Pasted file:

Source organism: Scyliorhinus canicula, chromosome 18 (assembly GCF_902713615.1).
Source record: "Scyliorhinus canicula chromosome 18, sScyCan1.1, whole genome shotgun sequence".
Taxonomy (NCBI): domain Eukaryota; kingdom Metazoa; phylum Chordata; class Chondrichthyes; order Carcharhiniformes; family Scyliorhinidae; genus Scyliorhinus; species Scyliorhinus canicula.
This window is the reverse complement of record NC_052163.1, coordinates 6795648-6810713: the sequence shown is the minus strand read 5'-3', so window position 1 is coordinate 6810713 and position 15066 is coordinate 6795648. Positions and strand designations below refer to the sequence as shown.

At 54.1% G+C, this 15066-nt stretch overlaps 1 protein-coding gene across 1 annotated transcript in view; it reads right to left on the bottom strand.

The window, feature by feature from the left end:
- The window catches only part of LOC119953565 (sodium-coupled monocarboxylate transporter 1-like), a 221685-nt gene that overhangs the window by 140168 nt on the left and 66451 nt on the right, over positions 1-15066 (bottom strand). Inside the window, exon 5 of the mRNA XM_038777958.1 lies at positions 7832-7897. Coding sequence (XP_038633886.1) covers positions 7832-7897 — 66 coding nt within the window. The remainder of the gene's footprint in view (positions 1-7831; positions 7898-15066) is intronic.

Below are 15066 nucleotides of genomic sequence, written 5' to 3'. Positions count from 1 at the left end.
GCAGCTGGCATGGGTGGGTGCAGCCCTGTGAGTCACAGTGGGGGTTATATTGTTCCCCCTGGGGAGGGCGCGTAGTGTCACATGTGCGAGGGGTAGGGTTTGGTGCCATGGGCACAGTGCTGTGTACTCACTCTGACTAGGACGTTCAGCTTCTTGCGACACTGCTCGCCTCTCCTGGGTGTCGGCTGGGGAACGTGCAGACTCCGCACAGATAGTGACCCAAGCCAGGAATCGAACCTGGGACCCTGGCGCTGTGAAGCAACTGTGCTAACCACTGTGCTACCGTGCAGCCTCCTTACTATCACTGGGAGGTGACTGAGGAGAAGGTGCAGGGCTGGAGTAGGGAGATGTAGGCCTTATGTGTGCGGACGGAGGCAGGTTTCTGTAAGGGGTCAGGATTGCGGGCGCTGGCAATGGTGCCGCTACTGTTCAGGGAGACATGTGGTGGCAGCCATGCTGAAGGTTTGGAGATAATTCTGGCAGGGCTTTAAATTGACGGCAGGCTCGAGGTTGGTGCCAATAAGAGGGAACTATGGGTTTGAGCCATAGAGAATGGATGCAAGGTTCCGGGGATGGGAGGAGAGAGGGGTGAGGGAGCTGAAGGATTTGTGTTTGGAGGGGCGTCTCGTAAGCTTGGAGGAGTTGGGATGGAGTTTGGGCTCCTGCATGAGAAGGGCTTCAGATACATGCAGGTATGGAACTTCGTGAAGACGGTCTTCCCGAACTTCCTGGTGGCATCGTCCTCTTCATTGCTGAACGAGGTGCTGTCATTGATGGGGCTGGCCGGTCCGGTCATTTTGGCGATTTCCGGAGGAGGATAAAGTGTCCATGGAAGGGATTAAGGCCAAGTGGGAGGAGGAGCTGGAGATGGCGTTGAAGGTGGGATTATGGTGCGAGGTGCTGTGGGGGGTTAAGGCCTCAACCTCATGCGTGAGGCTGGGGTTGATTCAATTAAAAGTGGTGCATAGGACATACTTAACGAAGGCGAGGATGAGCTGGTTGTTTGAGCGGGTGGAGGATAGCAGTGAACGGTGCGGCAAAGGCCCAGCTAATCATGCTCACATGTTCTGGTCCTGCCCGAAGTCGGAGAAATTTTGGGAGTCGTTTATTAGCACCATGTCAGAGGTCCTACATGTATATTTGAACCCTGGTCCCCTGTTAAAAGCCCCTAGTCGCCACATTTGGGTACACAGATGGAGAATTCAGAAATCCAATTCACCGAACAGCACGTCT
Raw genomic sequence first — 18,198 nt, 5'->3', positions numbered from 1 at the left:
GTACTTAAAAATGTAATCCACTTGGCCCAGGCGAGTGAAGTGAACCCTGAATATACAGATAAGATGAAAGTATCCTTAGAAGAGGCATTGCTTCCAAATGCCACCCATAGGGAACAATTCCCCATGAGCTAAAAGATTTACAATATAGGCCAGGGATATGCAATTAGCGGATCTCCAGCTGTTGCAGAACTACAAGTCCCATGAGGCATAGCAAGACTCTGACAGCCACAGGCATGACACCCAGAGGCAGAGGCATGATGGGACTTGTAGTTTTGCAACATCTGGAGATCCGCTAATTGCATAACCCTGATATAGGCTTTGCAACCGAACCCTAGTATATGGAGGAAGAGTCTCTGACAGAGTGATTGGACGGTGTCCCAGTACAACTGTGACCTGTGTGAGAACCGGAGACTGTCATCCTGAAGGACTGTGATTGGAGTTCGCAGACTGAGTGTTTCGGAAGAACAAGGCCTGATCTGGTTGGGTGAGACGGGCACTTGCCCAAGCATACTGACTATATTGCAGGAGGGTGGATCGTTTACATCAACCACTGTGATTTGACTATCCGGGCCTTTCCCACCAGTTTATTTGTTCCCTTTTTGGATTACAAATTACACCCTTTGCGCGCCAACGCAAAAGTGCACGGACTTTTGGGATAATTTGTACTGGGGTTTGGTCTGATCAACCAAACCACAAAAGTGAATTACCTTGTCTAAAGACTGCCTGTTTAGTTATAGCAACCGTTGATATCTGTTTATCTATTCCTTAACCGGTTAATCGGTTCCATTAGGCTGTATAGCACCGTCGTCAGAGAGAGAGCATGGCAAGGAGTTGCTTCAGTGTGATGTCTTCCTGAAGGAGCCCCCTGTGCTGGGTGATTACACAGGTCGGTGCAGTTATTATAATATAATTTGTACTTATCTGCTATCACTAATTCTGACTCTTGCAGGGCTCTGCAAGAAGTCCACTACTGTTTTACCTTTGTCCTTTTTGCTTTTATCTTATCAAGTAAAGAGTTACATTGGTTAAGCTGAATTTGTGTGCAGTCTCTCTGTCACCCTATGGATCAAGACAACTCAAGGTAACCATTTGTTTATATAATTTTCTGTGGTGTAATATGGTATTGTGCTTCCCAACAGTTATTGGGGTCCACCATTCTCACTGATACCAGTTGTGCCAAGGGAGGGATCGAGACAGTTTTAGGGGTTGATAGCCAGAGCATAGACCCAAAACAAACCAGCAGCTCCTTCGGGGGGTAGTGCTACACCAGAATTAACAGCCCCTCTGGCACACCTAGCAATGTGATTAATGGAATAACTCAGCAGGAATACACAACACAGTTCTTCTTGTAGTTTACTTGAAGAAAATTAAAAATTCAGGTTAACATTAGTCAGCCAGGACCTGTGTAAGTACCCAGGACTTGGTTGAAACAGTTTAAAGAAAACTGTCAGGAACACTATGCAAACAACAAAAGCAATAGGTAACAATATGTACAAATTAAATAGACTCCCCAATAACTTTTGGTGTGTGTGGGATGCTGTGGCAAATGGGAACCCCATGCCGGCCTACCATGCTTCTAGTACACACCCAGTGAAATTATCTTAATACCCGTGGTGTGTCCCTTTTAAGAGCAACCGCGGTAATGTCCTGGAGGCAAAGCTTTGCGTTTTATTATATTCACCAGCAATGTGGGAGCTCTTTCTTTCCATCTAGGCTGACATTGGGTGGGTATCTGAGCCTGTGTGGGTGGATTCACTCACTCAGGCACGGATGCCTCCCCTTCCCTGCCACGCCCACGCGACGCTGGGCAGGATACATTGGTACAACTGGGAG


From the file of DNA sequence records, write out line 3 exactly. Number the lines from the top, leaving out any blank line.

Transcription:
Taxonomy (NCBI): domain Eukaryota; kingdom Metazoa; phylum Chordata; class Chondrichthyes; order Carcharhiniformes; family Scyliorhinidae; genus Scyliorhinus; species Scyliorhinus canicula.